1. I hear some states have started quarantines for travelers. What’s going on? This is another top question.
After a week in which global travel was largely shut down, restrictions on domestic travel have started. Hawaii and Florida sought to trim down on the volume of out-of-state travelers by announcing that some newly arriving visitors would have to self-quarantine for 14 days. In Florida, the quarantine only is to those people who travel to the state from New York. Starting March 26, both returning livers and visitors traveling to Hawaii will have to the required self-quarantine. Returning residents are told to quarantine themselves at home, while visitors have to quarantine themselves at their travel hotels, per the governor’s office.
Gov. Ron DeSantis of Florida announced his state’s measure on Monday. (It does not apply to people entering the state by car.)
“Hopefully that will be a deterrent for people if you’re just trying to escape here to avoid the restrictions that have been put in place in your own state,” Mr. DeSantis told in a news conference.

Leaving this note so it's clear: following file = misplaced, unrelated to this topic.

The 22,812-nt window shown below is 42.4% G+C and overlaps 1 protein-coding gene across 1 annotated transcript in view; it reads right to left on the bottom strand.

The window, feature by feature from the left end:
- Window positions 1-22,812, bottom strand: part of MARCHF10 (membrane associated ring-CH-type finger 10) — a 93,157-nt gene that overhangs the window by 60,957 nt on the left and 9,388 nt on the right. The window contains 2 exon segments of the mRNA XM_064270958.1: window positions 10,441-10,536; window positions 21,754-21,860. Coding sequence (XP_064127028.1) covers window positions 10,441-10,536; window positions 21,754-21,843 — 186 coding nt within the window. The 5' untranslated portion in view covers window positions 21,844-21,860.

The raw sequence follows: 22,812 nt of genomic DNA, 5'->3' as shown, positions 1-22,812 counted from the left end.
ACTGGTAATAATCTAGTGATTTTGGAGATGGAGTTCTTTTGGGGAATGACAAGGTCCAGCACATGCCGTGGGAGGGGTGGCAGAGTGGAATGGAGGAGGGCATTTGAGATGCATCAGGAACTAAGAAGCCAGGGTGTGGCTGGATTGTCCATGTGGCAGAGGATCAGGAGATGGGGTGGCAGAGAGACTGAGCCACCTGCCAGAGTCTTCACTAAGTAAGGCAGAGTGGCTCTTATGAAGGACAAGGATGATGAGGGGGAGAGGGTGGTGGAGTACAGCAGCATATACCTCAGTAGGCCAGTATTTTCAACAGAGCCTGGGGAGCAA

2. What about other domestic travel? Are there restrictions? Is it safe?
Last week, Mr. Trump stated that he could require domestic travel to regions of the United States. When asked by a media dude in the Oval Office whether he was thinking restricting travel within the country to hard-crippled states like Washington or California, President. Trump stated the subject had not yet been discussed.
Some hard-hit states have declared a state of emergency or a public health emergency, including Washington, California, New York and Florida. As a practical matter, a state of emergency or a public health emergency does not affect travel — flights are not canceled and the Centers for Disease Control and Prevention do not issue any travel restrictions.